When your child has a friend, they have someone to help them cope with change in a healthy way. Whether they are getting a new sibling, changing to a new school, or even moving to a new home, when your kid has a friend to talk to who’s remaining a stable part of their life, they can learn to cope better with changes.
As children deal with difficult situations and see the benefits of confiding in a friend, they can learn the importance of expressing sadness or disappointment through talking it out rather than bottling it up or lashing out in anger. Your child can also learn to remember how they felt in a particularly hard situation and then apply that to their development of empathy when their friends face similar struggles.
Helping Your Child Learn To Be a Friend
Young children learn from the adults in their lives primarily through imitation. They copy much of what they see and realize very early on that the adults know how to do things, so who better to imitate? Keep this in mind as you interact with people in front of your kids. They are watching how you speak to friends, what you say about them, and how you relate to them. You can even explain to your child who your close friends are.
If you have friends you’ve known since you were little, take the time to tell your kids about these friendships and how important they are to you. Tell them stories of things you and your friends used to do, and talk about ways that you’ve supported one another over the years. Seeing the benefits of close, long-lasting friendships in their parents’ lives can show kids the potential in their own relationships. It might even encourage them to work hard at nourishing and supporting the friendships they have.
Prioritizing Time With Friends
Another way to support your child as they develop friendships over time is by encouraging and coordinating play dates. Work with other parents to get your kids together for time at the playground or even for a movie and board games day when the weather is bad. This might require parents to step out of their comfort zone a bit if they need to meet new parents of other kids, but maybe you could even end up with a new friendship.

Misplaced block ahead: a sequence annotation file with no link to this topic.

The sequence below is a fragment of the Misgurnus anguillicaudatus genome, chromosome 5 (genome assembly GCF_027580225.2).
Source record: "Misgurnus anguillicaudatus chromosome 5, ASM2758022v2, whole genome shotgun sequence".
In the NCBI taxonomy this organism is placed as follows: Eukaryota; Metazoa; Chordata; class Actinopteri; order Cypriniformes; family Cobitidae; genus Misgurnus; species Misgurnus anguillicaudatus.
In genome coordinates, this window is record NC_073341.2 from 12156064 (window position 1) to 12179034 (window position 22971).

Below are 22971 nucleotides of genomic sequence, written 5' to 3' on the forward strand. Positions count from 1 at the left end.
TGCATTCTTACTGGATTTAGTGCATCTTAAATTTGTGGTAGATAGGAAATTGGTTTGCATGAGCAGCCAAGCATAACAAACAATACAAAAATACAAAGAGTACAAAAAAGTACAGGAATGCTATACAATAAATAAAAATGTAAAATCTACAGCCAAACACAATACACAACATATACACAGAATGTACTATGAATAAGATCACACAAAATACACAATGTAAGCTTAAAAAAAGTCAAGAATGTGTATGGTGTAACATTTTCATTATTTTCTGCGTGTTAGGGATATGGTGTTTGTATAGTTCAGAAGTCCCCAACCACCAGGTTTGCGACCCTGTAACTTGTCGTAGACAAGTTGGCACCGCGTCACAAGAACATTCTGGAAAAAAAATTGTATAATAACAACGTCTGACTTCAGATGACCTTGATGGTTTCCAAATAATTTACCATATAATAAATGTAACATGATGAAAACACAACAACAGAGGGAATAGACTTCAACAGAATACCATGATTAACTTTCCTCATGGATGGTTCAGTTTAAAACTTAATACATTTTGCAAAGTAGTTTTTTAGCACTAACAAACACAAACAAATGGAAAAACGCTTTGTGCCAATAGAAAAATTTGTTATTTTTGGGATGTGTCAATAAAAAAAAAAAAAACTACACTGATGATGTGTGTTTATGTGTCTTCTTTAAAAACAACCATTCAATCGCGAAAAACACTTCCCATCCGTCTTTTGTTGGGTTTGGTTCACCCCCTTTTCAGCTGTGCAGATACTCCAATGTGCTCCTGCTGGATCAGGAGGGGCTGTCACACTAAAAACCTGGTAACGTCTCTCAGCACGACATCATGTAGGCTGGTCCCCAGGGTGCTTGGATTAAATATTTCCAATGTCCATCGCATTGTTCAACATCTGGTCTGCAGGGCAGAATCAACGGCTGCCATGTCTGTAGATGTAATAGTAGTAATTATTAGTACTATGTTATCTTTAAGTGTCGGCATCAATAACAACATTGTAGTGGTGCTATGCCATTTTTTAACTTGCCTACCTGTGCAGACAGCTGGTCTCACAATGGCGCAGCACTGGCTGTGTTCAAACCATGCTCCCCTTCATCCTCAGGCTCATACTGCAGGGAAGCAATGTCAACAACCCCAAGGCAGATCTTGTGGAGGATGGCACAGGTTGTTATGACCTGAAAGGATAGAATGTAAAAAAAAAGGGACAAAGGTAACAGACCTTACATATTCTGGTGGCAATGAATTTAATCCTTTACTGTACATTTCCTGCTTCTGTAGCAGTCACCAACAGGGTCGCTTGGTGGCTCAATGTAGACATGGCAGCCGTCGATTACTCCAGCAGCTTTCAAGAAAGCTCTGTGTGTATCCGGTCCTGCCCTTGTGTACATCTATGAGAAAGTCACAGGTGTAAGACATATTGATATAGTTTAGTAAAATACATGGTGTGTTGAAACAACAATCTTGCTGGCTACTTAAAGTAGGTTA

If you move away or your child changes schools, encourage them to stay in touch with the friends they are moving away from. This can also be a great opportunity to teach them about writing and mailing letters. If they’ve simply changed schools but still live nearby, try to make regular plans to visit those friends so relationships are prioritized, even if they aren’t always convenient. Learning to make relationships a priority and work at maintaining them is a majorly beneficial life skill that your child will be thankful for later in life.
At Crème de la Crème, we encourage children to befriend one another and build strong relationships. Our staff works with the children in our care to help them develop social skills, emotional maturity, and behavioral awareness. The PATHS program actually focuses on character education for kids and promotes processing and expressing feelings in productive ways. Contact us to learn more about how this program can set your child up for success.